One of the dastardly realities of life is that sometimes you can do everything right and the outcome is still dreadfully wrong.
That had to be the feeling of the investors that were allegedly swindled by financial advisor Mark Spangler. Spangler has been accused of diverting more than $56 million of his clients' money into crappy private technology companies of which Spangler was either the one-time CEO or chairman. Spangler made these private company investments despite the fact that he told his clients that he was investing in publicly traded companies.
These kinds of cases normally seem to involve some seedy character that, in retrospect, clients might have reason to kick themselves and grumble, "Why in the world did I trust that guy?" But not so in this case. Spangler was a fee-only financial advisor and a Certified Financial Planner. He was also the former Chairman of the National Association of Personal Financial Advisors, a group that describes itself as "the country's leading professional association of Fee-Only financial advisors -- highly trained professionals who are committed to working in the best interests of those they serve."
In fact, Spangler's CV included many of the traits that we recently highlighted in a Motley Fool special report as attributes to specifically look for in a financial advisor.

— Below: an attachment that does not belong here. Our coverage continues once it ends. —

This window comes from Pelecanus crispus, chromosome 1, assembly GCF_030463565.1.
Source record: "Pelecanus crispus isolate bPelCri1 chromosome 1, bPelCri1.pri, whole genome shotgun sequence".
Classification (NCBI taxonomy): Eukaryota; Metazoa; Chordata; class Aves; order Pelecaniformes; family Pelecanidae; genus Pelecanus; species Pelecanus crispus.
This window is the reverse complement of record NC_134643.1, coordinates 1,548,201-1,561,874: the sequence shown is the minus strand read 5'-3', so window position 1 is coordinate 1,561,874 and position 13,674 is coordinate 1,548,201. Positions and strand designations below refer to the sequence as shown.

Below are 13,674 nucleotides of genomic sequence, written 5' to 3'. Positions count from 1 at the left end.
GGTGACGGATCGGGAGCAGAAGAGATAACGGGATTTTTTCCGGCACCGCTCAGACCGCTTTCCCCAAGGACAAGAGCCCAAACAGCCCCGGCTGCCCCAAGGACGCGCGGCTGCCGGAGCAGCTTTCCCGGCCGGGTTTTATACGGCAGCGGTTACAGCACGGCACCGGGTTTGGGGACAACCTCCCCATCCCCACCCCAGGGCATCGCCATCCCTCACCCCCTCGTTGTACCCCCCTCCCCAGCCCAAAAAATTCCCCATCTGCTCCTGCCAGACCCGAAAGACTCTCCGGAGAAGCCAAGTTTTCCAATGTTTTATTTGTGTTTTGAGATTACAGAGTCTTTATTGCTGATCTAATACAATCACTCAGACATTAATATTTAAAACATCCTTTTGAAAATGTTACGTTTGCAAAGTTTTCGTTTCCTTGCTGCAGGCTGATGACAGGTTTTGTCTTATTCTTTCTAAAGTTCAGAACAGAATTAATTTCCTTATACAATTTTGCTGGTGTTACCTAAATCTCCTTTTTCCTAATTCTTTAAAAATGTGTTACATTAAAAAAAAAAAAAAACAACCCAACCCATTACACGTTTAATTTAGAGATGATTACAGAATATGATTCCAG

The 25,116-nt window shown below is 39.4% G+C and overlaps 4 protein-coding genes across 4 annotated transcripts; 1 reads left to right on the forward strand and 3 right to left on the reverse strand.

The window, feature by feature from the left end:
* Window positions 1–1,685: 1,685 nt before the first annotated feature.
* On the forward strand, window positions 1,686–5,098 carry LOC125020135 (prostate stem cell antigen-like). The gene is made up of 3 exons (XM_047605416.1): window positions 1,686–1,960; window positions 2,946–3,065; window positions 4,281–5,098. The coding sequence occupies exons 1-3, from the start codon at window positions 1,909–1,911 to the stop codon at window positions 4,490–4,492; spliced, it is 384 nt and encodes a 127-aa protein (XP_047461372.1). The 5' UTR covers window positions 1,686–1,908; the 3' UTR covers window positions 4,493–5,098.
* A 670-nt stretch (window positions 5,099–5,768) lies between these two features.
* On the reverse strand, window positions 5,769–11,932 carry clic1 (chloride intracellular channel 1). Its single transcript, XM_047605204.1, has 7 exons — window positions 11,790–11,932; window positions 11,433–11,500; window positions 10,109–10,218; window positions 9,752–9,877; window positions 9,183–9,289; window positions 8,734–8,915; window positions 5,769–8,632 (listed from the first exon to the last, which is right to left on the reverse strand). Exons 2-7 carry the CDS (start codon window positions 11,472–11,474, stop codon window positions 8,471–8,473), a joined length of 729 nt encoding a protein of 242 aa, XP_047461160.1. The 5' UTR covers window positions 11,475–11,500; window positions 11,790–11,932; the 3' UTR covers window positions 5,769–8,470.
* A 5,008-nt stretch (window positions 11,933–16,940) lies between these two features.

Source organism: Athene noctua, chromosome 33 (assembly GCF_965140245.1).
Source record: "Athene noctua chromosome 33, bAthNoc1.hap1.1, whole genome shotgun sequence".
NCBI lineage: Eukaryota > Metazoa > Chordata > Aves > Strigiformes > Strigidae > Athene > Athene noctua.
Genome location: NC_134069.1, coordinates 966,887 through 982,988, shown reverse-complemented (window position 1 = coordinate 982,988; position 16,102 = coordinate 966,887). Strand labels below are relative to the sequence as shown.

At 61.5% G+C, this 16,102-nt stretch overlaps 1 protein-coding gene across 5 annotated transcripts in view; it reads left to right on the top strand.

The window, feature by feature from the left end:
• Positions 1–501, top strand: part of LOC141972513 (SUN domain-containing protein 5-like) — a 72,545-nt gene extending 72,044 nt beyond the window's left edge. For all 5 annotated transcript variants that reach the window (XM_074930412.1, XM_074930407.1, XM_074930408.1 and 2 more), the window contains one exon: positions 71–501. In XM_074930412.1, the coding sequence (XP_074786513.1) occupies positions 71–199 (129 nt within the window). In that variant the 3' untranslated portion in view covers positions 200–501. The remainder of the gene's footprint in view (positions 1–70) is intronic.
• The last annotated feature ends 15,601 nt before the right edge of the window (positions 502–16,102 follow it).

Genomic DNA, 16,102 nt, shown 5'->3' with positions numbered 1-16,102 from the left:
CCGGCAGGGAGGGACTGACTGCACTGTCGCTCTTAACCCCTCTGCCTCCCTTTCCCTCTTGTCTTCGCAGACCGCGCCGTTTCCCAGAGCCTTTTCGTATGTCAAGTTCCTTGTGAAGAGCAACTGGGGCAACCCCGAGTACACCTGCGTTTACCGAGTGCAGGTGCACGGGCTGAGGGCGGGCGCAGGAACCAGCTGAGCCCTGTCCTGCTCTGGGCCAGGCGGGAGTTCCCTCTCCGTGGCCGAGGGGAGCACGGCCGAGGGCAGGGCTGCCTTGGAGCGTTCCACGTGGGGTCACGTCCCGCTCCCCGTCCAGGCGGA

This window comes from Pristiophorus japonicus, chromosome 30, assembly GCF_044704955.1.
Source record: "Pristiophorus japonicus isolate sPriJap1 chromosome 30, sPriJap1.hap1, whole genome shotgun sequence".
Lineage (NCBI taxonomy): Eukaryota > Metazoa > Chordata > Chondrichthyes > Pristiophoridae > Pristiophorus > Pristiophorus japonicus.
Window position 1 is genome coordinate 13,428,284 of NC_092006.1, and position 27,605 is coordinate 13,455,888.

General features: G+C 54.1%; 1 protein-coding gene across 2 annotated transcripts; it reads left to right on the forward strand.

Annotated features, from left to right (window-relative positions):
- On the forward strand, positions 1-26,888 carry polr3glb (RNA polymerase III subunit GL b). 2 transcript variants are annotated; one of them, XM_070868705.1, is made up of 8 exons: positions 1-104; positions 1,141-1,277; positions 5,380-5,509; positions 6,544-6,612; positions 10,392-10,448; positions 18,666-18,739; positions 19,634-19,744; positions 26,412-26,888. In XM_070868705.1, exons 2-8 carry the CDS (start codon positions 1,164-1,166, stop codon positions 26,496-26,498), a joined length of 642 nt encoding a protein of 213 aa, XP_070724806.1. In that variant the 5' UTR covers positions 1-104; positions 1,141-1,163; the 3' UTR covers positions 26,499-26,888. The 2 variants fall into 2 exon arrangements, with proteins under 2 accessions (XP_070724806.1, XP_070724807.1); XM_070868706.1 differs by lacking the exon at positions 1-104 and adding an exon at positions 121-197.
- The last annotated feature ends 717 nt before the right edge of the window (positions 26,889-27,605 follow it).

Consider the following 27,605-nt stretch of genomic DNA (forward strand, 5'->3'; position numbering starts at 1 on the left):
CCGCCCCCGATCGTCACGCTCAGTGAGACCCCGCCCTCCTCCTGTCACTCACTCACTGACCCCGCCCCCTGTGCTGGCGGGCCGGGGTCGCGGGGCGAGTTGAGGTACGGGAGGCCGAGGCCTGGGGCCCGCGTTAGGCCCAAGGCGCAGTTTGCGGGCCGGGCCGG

But what can investors take away from this in terms of choosing and using a financial advisor? First and foremost, it underscores the importance of clients staying involved in the process -- an issue that we stressed in our report. Still, it's questionable whether that would have helped in this case if Spangler was simply lying outright to his clients.
What it definitely shows is that when you turn over your money to somebody else, you're putting a lot of trust in that person and you leave yourself open to disaster if they deceive you. Investors left nauseated by this thought can certainly manage their finances themselves -- a possibility that the Fool doesn't shy away from.
The incident does, however, put a notch in the column of larger broker/advisor companies like Edward Jones, Charles Schwab
Maybe an even better solution, though, is considering hourly based, fee-only advisors. These advisors provide clients with all the necessary advice and planning that a client needs, but don't typically hold and manage the client's assets. Getting taken by an (alleged) fraudster like Mark Spangler is much tougher if you never turn over your money in the first place.
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Fool contributor Matt Koppenheffer owns shares of Bank of America, but does not have a financial interest in any of the other companies mentioned. You can check out what Matt is keeping an eye on by visiting his CAPS portfolio, or you can follow Matt on Twitter @KoppTheFool or Facebook. The Fool's disclosure policy prefers dividends over a sharp stick in the eye.